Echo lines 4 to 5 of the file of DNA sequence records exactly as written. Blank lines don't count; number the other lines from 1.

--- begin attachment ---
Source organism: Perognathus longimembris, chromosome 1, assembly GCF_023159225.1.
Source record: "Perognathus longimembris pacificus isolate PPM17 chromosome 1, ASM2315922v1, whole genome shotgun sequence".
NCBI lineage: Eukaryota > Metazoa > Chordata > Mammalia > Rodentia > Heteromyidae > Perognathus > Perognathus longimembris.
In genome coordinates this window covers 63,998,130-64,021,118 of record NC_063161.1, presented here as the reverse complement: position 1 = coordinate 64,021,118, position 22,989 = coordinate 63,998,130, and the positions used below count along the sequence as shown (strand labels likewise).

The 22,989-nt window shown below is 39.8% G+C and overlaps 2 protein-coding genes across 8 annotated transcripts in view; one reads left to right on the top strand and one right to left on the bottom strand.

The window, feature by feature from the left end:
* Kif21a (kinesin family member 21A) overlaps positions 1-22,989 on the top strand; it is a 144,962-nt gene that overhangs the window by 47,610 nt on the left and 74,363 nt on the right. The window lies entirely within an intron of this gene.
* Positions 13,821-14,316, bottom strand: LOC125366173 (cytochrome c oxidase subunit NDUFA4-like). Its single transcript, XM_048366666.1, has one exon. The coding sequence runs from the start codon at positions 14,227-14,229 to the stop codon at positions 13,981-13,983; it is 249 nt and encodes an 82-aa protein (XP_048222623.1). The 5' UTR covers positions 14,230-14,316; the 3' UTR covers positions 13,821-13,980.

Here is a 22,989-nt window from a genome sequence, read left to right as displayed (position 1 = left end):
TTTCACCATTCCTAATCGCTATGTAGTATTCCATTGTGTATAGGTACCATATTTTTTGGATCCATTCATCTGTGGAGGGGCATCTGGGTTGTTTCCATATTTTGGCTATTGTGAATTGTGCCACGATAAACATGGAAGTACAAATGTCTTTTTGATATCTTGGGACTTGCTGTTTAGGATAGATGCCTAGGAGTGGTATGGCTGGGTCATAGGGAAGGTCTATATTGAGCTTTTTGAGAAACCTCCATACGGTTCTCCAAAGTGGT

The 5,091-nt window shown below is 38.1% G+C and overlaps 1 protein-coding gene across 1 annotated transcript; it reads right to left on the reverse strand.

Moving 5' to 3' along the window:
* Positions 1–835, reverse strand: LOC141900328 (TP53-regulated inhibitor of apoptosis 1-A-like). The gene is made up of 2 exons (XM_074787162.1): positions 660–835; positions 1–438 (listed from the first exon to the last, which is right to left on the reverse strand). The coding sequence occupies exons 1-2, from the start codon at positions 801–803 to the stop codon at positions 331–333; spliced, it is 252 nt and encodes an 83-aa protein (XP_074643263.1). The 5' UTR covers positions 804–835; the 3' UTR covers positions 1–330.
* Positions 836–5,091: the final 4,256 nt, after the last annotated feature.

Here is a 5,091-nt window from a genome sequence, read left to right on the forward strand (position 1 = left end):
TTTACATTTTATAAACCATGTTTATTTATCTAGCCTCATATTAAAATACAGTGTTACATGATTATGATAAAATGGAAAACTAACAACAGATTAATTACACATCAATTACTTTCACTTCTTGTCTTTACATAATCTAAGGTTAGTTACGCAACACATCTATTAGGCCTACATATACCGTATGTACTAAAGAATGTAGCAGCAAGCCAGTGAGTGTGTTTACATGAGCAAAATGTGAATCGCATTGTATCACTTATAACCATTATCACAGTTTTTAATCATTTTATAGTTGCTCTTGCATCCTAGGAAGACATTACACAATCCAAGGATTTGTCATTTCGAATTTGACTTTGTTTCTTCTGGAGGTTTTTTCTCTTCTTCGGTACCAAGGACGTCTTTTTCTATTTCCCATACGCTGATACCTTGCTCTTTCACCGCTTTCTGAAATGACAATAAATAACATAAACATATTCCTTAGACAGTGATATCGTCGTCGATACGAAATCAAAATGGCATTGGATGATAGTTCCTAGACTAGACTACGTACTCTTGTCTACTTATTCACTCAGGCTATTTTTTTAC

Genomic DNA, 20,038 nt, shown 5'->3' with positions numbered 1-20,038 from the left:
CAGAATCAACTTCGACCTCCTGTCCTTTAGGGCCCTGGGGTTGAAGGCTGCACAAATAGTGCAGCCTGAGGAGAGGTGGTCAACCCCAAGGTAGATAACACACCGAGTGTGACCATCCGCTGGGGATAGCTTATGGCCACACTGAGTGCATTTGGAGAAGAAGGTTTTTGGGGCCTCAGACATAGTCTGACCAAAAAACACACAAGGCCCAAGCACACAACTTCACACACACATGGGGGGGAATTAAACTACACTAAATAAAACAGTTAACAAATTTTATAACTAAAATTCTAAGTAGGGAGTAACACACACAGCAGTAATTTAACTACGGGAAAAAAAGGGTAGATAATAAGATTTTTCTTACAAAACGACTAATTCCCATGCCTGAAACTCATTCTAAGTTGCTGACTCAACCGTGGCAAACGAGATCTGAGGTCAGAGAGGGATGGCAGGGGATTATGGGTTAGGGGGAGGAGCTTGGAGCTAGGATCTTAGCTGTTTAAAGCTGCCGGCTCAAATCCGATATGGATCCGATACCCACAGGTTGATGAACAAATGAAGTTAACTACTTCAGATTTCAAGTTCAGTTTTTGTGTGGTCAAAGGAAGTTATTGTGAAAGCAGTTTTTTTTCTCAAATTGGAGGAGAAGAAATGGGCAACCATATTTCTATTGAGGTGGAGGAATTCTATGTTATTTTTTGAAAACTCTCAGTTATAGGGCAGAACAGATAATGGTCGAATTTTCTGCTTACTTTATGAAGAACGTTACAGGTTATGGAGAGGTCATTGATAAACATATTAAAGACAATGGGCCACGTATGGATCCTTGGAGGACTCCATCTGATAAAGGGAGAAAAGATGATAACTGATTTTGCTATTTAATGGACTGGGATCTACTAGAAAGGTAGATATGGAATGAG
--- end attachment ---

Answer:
In genome coordinates this window covers 63,998,130-64,021,118 of record NC_063161.1, presented here as the reverse complement: position 1 = coordinate 64,021,118, position 22,989 = coordinate 63,998,130, and the positions used below count along the sequence as shown (strand labels likewise).

The 22,989-nt window shown below is 39.8% G+C and overlaps 2 protein-coding genes across 8 annotated transcripts in view; one reads left to right on the top strand and one right to left on the bottom strand.